The Events Hub

Author name: lachlan

The time is now – COP27 takeaways

After a highly successful partnership with Giggabox for The Resilience Hub at Glasgow’s COP26 in 2021, The Events Hub’s Karen Bennie went across to Sharm El-Sheikh to deliver their programme at COP27. In this article she shares her reflections on the global event and what this year’s talks mean for future planning.

The Resilience Hub

Following a year of implementation, The Resilience Hub delivered its COP27 programme across a 12-day period. Headed up by the Global Resilience Partnership, the 5-6 daily events focused on the following themes:

  • Finance and Investment;
  • Humanitarian Action and Disaster Risk Management;
  • Food and Agriculture;
  • Resilient Infrastructure including Energy and Transport;
  • Cities and Urbanisations;
  • Water and Natural Ecosystems;
  • Oceans and Coasts;
  • Arts, Cultures, Antiquities and Heritage;
  • Health & Wellbeing

Ultimately, there were a number of wide-ranging topics in their talks, but all focused on action – and needing finance to secure action. There was also the key driver of community, and creating accessibility for diverse voices. Indeed, the fact that theirs was the ‘go to’ meeting space gave it a strong community feel: a true ‘hub’.

Ingrained in the structure of the programme was a sense of it being a safe space within what is quite an intense global event. With an inclusive mix of veteran COP attendees and new faces, the range of voices provided a number of different perspectives, experiences, and insights.

Growth and development since COP26

About a third bigger than the Glasgow summit, COP27 has been the largest of its kind. So, this year’s programme had to show growth and development. One of the ways The Resilience Hub achieved this was through its design: by using a hybrid model again, it opened the programme up to even more voices across the world, and across time zones. This enabled not only greater accessibility, but diverse inclusivity.

In turn, this contributed to the vision of building a neighbourhood together: a way of working together to bring the best for the Hub, despite challenges. The Events Hub, Giggabox, and the Global Resilience Partnership have developed their relationship over the last year to cement smooth systems and create highly impactful experiences. After all, that’s what’s crucial at an event of this kind.

Room for improvement?

One of the main frustrations causing concern is that a year on, we are still talking about the same issues. Money and action are needed. And they’re needed now.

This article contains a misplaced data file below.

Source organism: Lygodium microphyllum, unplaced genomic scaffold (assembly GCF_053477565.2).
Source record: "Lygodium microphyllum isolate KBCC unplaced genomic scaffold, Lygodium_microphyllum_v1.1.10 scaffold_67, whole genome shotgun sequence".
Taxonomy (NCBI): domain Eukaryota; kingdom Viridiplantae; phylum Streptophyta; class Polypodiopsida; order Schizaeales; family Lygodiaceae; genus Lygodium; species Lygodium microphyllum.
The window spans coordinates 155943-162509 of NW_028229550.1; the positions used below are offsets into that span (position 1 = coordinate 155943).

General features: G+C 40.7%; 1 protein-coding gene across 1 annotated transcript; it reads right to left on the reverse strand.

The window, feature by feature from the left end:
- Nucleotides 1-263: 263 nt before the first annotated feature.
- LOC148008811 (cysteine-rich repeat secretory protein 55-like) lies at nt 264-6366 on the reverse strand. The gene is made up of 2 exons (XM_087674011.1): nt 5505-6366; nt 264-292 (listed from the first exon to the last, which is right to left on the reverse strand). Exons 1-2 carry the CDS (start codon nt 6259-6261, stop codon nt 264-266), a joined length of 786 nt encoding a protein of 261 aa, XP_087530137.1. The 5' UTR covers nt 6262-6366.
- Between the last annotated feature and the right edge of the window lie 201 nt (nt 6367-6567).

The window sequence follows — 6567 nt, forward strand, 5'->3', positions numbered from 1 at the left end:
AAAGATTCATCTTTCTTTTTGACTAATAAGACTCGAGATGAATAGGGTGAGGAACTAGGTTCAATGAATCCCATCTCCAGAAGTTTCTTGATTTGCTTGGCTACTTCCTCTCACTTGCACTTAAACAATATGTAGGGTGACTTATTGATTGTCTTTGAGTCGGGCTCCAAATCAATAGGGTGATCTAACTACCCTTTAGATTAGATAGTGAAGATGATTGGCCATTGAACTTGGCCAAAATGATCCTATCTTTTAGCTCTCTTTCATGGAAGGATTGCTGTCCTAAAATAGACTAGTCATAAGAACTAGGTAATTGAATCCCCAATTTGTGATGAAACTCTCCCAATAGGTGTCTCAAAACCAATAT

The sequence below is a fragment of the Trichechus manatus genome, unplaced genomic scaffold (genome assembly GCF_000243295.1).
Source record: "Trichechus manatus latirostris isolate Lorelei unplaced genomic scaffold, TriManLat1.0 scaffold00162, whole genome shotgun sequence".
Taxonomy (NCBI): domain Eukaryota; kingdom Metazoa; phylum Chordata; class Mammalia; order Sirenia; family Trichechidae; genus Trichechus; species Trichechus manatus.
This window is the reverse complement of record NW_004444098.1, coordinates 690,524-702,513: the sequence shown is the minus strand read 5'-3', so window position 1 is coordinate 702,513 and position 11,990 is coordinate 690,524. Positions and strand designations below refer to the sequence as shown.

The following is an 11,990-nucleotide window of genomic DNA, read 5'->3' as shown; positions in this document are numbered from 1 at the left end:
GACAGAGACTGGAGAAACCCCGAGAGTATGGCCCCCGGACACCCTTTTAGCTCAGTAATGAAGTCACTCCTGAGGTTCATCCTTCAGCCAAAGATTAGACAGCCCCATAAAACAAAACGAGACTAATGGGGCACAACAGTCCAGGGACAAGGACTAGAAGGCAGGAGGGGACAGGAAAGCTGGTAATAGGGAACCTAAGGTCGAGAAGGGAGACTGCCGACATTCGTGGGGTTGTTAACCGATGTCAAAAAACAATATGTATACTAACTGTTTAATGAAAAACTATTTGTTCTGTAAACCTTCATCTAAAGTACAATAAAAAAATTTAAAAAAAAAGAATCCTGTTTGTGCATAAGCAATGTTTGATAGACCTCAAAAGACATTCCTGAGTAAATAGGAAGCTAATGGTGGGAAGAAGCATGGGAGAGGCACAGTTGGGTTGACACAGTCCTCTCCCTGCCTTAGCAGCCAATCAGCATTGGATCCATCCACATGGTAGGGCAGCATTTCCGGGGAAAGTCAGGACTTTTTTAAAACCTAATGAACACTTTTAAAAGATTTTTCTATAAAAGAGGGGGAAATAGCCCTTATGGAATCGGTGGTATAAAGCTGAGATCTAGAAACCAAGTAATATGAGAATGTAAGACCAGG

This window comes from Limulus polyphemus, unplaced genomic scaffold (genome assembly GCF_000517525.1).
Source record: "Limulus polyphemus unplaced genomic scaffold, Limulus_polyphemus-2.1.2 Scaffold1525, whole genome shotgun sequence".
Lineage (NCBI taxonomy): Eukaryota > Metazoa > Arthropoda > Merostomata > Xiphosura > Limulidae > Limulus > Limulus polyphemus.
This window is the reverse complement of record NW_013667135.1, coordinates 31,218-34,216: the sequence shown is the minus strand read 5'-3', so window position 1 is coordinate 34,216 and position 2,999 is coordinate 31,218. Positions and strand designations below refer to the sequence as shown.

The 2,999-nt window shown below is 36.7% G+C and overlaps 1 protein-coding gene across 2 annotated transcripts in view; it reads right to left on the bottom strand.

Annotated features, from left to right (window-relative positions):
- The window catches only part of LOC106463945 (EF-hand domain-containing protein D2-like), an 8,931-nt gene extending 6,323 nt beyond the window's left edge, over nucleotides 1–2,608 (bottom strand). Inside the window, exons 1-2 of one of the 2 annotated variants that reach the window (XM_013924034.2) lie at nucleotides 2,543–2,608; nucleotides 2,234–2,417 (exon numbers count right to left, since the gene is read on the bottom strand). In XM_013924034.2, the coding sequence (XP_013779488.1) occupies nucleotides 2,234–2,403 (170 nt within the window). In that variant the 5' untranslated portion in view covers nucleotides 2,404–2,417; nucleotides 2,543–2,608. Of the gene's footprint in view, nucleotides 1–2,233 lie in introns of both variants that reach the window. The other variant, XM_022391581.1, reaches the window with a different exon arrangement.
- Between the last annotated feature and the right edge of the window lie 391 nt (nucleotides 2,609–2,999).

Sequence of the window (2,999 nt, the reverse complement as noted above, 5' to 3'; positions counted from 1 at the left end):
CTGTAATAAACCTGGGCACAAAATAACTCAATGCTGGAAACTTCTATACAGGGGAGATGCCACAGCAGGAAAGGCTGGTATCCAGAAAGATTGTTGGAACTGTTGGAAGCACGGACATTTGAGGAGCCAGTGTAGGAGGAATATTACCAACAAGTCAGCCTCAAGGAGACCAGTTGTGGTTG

“If there is one thing for those of you in the room that I want you to deliver to the rest of the world, it is that you cannot negotiate with Nature. There will come a time where no amount of dollars will be able to make up for what is lost and what is broken. We are in a critical time in history and we don’t have much left.”

Ayisha Siddiqa, Climate Justice Advocate

How can you be the change?

Events are a crucial part of business development for a large number of organisations. They’re also a place to begin making fundamental changes (big and small) so as to reduce your carbon footprint. Start with small steps or take the plunge – here are a few pointers to make an immediate difference:

  • Consider whether you need to hold a face-to-face event. Could it be online or hybrid instead? Moving to a virtual platform would reduce travel, consumption, and waste.
  • Look at your suppliers. Can you use local providers so as to minimise transportation and its effects on the environment? You’ll also be investing in the local economy at the same time.
  • Think about your catering options. Choosing a predominantly vegan or vegetarian menu reduces the environmental impact caused by animal product consumption.
  • Can you go paperless? Think about what printing you actually require (if any). Are there ways to get around creating unnecessary paper waste? QR codes and emailed resources in advance or post-event are easy wins.
  • Location-wise, opt for somewhere with quick and accessible public transport links to avoid attendees coming by car.

One of the best ways to deliver a sustainable, climate-conscious event? Ask The Events Hub to plan it for you. Get in touch to find out how we can help.

Sign up to our monthly newsletter for industry insights and key upcoming events to transform your organisation.